Most people can’t hide their true characters for any extended length of time—Jason Mesnick certainly couldn’t.
Oh, I’ll admit that in the beginning, he had me fooled just like everyone else. I saw in him what so many others saw, a clean-cut, successful, fun-loving, eligible bachelor. I wondered how he was holding up after the heartbreak he endured when he was rejected by DeAnna. I pitied him, having to rear his poor, motherless three year old son by himself. I wanted him to find happiness.
Again and again, I thought, “Poor man! All he wants is to find a good woman to make his family whole again. A woman who will be a loving mother to his cute little son, Ty.”
By the third episode The Bachelor had become a family event. All activity halted as we watched Jason struggle to uncover the true personalities of each of the 25 bachelorettes while maintaining a decorous distance. It was a difficult task, to keep the girls from throwing themselves at his feet, but he handled himself very well as he pruned away those he knew had no chance of becoming his own true love.
Immediately after the end of the show the phone calls would begin. “Can you believe how that girl acted?” “How can those girls be so desperate, don’t they have any pride?” “Poor Jason, having to put up with that kind of behavior!”
Yes, all we could think about was poor Jason. He was a man in a million, a glowing example of how we women wanted the men in our lives to act.
But as I said before, a person’s character can only remain hidden for a limited amount of time. Jason’s true colors showed as soon as Molly, Melissa, and Jillian had been given their roses, and all the other bachelorettes had been booted from the building.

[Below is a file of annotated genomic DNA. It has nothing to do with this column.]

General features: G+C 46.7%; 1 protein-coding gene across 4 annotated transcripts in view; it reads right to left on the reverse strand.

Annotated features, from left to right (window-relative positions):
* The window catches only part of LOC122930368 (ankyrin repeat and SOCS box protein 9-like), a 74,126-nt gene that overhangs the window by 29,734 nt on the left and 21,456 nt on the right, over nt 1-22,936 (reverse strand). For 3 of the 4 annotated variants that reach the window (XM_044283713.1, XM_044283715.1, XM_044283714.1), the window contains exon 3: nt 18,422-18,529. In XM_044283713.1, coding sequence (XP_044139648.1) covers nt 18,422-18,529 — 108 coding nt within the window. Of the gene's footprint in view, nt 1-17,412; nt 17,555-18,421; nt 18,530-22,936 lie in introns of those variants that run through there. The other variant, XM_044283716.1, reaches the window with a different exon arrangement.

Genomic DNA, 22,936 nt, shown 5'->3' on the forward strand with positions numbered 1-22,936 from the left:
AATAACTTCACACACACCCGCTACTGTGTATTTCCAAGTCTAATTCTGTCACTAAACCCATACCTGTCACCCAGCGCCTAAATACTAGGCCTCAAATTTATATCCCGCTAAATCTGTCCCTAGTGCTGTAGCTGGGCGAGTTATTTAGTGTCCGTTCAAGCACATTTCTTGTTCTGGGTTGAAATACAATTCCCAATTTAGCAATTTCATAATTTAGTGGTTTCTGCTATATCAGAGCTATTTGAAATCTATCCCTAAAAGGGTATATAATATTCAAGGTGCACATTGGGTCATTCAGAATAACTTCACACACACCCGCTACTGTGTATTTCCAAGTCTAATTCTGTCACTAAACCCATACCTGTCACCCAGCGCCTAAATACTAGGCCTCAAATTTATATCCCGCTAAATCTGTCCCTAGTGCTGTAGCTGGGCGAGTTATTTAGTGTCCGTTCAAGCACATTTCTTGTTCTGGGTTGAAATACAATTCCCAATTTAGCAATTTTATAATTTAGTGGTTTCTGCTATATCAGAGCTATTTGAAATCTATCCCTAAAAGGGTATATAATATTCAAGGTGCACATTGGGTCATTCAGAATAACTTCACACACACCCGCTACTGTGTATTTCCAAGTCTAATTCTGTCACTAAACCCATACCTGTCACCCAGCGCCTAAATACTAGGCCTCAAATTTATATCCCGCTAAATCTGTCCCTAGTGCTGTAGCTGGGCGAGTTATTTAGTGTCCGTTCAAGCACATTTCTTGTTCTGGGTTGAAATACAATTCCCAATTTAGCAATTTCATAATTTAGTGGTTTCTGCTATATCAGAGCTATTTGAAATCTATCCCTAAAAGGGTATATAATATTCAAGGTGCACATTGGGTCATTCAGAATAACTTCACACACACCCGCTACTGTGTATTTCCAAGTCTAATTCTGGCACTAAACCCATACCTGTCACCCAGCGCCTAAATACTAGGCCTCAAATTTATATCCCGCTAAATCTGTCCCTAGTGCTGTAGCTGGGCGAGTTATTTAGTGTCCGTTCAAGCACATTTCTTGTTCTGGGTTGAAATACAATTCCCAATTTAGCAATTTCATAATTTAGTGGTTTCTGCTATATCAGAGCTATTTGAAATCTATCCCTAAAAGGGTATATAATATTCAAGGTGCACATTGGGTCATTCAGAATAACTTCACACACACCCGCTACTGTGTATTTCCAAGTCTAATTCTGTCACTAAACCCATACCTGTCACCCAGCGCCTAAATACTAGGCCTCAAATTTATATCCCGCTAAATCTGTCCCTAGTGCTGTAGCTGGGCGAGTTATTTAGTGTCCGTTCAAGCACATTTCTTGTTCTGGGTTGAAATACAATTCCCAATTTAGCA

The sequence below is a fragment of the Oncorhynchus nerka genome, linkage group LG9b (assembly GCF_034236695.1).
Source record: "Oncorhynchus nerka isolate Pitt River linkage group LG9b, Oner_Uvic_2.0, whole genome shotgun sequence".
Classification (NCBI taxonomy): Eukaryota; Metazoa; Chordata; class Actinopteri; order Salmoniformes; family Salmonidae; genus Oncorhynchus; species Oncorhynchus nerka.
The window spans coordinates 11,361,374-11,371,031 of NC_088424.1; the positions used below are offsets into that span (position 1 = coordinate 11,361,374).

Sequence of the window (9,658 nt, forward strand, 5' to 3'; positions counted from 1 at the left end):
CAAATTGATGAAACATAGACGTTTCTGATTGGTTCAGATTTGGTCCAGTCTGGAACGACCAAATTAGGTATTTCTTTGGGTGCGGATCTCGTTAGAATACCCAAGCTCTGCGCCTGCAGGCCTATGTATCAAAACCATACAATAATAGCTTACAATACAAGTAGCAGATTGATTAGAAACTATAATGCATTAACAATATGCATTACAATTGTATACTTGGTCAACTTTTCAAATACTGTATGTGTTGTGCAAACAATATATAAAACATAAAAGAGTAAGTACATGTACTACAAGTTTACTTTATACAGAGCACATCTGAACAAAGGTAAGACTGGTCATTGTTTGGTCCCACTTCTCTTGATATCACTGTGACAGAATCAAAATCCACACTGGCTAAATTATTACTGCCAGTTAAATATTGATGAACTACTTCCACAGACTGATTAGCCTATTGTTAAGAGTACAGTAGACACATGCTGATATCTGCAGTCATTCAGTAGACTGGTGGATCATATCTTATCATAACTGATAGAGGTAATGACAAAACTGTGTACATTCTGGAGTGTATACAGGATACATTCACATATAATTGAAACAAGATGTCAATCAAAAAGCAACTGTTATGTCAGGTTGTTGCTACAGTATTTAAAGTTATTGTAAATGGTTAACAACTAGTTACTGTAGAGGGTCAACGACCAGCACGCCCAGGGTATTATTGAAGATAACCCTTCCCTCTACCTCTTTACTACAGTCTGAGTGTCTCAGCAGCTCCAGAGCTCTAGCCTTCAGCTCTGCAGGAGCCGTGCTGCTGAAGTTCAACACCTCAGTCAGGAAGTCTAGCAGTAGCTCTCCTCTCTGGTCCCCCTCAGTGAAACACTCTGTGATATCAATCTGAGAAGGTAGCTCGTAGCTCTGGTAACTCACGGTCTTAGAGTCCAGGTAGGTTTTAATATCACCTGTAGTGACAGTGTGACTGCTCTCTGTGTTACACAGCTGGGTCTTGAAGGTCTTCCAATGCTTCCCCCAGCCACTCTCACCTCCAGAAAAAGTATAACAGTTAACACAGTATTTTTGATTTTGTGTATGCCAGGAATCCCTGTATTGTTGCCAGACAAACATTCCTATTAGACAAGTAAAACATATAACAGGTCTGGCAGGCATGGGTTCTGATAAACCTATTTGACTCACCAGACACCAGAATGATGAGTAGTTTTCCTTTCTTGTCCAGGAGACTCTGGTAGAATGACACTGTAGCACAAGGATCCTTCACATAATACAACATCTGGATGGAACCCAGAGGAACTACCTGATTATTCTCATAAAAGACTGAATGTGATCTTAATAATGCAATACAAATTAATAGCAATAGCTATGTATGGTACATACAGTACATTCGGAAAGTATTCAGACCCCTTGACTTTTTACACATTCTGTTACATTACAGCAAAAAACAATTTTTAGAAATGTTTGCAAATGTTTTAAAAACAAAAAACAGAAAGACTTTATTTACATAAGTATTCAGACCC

I don’t know what happened. Maybe a strange wind blew in from the wrong direction bringing with it pollen from the Nasty tree. Maybe there was a full moon, and Jason decided he needed to howl.
All I knew was that suddenly, I no longer felt sorry for Jason—my pity had transferred to the girls. Or maybe I was just embarrassed for them.
What kind of respectable man made out with multiple girls on national TV, one right after the other? He said that he wanted to marry one of these girls, yet he viewed each with equal lustfulness.
Had he no shame? Did he not know the meaning of respect?
I began to wonder about his ex-wife. What exactly had broken up their marriage? Was he really only concerned about his son, as he said?
By the last show, I really wasn’t surprised when Jason dumped Melissa for Molly. I now viewed Jason with disgust; and his actions validated my belief that he was the type of guy who would ‘love ‘em and leave ‘em’.
I was, however, momentarily surprised that Molly would take him back. Until I remembered that this seemingly sweet, confident girl had subjected herself to the humiliation of dating on national television.
Come to think of it—they were the perfect couple. They deserved each other.